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Thread: Electrical rough in

  1. #1
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    Default Electrical rough in

    Im may to start the preliminary work on my cabin electrical this fall. Whats the preferred bit for drilling the studs for the romex? I was thinking a stubby spade bit but vaguely recall the electrical guys using auger bits. And is 3/4 about right? Most of the walls are 2x6 if it matters. Thanks

  2. #2
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    Default Re: Electrical rough in

    I use a 1" augur bit in a Milwaukee right angle drill. Irwin makes one that's a nice length (about 7.5" IIRC) so you can go through even tripled studs - but still fit in small bays - most of 'em anyway. It's also got a hardened edge so nails don't destroy it. In wiring my barn I've done at least 100 holes & hit nails in 3 or 4 & it still cuts fine.

    A spade bit will have you cursing in 10 minutes. 1" will handle 3 12/3 fairly easily. 3/4" can only handle 2 without getting real tight.
    "If it ain't broke, you're not trying." - Red Green

  3. #3
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    Default Re: Electrical rough in

    In general, auger style is the weapon of choice.-for contracting but you're not going to do this more that 30 0r so times.. more reasonable to buy a "spade" type. ( unless if you desire to own the auger) 3/4" should be good enough. for one or two cables running in the same hole . if remodeling I revert to a "hole saw" ...........you know, last time I bought a spade bit, lowes had started stocking IRWIN spade bits that has a screw tip much like the trade augers. Took a look- they call 'em "self feeding" I'm too cheap to buy, but looks like it'd make a suitable rival to expensive augers.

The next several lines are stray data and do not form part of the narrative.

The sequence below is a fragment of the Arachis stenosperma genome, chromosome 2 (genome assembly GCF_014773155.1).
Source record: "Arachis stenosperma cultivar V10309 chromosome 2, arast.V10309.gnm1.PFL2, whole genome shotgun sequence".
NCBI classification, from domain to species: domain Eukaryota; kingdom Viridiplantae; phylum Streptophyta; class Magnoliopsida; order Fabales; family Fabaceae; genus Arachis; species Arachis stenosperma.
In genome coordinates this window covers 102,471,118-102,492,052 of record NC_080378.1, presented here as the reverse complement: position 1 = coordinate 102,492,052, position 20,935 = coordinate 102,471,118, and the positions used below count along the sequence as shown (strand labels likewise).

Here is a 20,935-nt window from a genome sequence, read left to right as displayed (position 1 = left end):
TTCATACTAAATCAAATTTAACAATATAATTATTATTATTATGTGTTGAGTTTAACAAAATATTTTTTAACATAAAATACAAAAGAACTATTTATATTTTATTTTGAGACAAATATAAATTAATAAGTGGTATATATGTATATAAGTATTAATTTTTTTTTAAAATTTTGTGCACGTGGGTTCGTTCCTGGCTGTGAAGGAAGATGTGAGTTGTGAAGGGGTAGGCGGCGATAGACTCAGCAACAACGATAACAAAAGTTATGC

Last edited by the_gr8t_waldo; 08-10-2020 at 08:45 PM.

  4. #4
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    Default Re: Electrical rough in

    And try hard to get the holes drilled as close to the center of each stud as you possibly can. This keeps ROMEX away from being pierced by screws or nails, as well as leaving equal room on each side for insulation.

    Besides it just looks more professional....

  5. #5
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    Default Re: Electrical rough in

    Consider also nail plates, which protect from nails being driven thru studs and into your wiring.




    Rick

  6. #6
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    Southampton Ont. Canada
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    Default Re: Electrical rough in

    It doesn't hurt to snap chalk lines where you want to drill when doing rough in.
    Avoid pulling wires seperately if you can. The pulled wire will burn through the stationary wire's insulation at the tight spots.Same for coax and cat 6.
    Bash plates are a code requirement for wire that is closer than 1 1/4" to the edge of a stud.
    Always a good idea to drill at a different height from where the cabinet guys will be installing their stuff, in case someone decides that 4" screws are neccessary.